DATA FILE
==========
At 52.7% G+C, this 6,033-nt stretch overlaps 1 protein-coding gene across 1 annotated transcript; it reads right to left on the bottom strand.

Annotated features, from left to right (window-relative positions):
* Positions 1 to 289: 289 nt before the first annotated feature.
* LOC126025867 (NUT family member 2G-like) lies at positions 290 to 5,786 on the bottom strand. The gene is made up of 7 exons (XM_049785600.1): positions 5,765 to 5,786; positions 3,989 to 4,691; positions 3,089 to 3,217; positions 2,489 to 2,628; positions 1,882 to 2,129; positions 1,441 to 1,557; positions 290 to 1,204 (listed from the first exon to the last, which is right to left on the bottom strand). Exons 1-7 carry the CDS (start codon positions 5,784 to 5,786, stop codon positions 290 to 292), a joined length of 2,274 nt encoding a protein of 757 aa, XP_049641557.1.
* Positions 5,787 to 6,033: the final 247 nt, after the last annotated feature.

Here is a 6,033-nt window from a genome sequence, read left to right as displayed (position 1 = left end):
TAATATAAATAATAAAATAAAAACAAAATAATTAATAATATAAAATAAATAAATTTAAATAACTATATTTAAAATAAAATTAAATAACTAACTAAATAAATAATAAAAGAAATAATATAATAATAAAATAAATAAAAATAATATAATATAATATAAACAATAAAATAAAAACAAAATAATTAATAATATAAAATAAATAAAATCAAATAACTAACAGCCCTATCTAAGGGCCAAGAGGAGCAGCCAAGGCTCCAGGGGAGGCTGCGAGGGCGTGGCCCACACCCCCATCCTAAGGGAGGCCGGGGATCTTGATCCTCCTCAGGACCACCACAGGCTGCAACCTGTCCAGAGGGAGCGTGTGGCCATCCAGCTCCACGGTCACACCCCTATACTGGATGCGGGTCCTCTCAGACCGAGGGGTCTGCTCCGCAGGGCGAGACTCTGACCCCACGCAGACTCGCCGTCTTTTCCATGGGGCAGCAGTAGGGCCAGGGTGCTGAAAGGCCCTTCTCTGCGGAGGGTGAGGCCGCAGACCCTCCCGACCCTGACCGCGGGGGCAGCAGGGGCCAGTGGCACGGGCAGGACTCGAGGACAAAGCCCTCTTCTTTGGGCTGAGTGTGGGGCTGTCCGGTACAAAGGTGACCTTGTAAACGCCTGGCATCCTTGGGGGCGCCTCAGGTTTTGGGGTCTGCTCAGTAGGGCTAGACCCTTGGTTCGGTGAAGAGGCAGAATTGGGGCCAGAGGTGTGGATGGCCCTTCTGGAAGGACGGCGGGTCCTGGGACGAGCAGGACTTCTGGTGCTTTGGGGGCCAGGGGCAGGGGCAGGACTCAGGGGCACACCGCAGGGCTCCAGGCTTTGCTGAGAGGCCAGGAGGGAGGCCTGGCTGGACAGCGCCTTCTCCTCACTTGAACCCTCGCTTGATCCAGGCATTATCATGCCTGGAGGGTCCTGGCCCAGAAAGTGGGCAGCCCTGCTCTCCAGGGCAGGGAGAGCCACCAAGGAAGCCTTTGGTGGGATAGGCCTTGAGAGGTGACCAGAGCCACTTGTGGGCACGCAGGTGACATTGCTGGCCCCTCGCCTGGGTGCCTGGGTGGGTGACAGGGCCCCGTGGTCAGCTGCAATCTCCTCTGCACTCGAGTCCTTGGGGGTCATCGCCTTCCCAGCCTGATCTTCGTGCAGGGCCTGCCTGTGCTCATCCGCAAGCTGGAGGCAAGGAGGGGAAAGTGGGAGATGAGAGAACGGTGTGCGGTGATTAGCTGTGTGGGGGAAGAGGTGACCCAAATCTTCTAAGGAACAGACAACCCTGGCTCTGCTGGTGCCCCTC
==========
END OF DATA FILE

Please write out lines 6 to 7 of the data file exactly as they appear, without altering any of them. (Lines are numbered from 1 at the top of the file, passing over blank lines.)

Here is a 6,033-nt window from a genome sequence, read left to right as displayed (position 1 = left end):
TAATATAAATAATAAAATAAAAACAAAATAATTAATAATATAAAATAAATAAATTTAAATAACTATATTTAAAATAAAATTAAATAACTAACTAAATAAATAATAAAAGAAATAATATAATAATAAAATAAATAAAAATAATATAATATAATATAAACAATAAAATAAAAACAAAATAATTAATAATATAAAATAAATAAAATCAAATAACTAACAGCCCTATCTAAGGGCCAAGAGGAGCAGCCAAGGCTCCAGGGGAGGCTGCGAGGGCGTGGCCCACACCCCCATCCTAAGGGAGGCCGGGGATCTTGATCCTCCTCAGGACCACCACAGGCTGCAACCTGTCCAGAGGGAGCGTGTGGCCATCCAGCTCCACGGTCACACCCCTATACTGGATGCGGGTCCTCTCAGACCGAGGGGTCTGCTCCGCAGGGCGAGACTCTGACCCCACGCAGACTCGCCGTCTTTTCCATGGGGCAGCAGTAGGGCCAGGGTGCTGAAAGGCCCTTCTCTGCGGAGGGTGAGGCCGCAGACCCTCCCGACCCTGACCGCGGGGGCAGCAGGGGCCAGTGGCACGGGCAGGACTCGAGGACAAAGCCCTCTTCTTTGGGCTGAGTGTGGGGCTGTCCGGTACAAAGGTGACCTTGTAAACGCCTGGCATCCTTGGGGGCGCCTCAGGTTTTGGGGTCTGCTCAGTAGGGCTAGACCCTTGGTTCGGTGAAGAGGCAGAATTGGGGCCAGAGGTGTGGATGGCCCTTCTGGAAGGACGGCGGGTCCTGGGACGAGCAGGACTTCTGGTGCTTTGGGGGCCAGGGGCAGGGGCAGGACTCAGGGGCACACCGCAGGGCTCCAGGCTTTGCTGAGAGGCCAGGAGGGAGGCCTGGCTGGACAGCGCCTTCTCCTCACTTGAACCCTCGCTTGATCCAGGCATTATCATGCCTGGAGGGTCCTGGCCCAGAAAGTGGGCAGCCCTGCTCTCCAGGGCAGGGAGAGCCACCAAGGAAGCCTTTGGTGGGATAGGCCTTGAGAGGTGACCAGAGCCACTTGTGGGCACGCAGGTGACATTGCTGGCCCCTCGCCTGGGTGCCTGGGTGGGTGACAGGGCCCCGTGGTCAGCTGCAATCTCCTCTGCACTCGAGTCCTTGGGGGTCATCGCCTTCCCAGCCTGATCTTCGTGCAGGGCCTGCCTGTGCTCATCCGCAAGCTGGAGGCAAGGAGGGGAAAGTGGGAGATGAGAGAACGGTGTGCGGTGATTAGCTGTGTGGGGGAAGAGGTGACCCAAATCTTCTAAGGAACAGACAACCCTGGCTCTGCTGGTGCCCCTC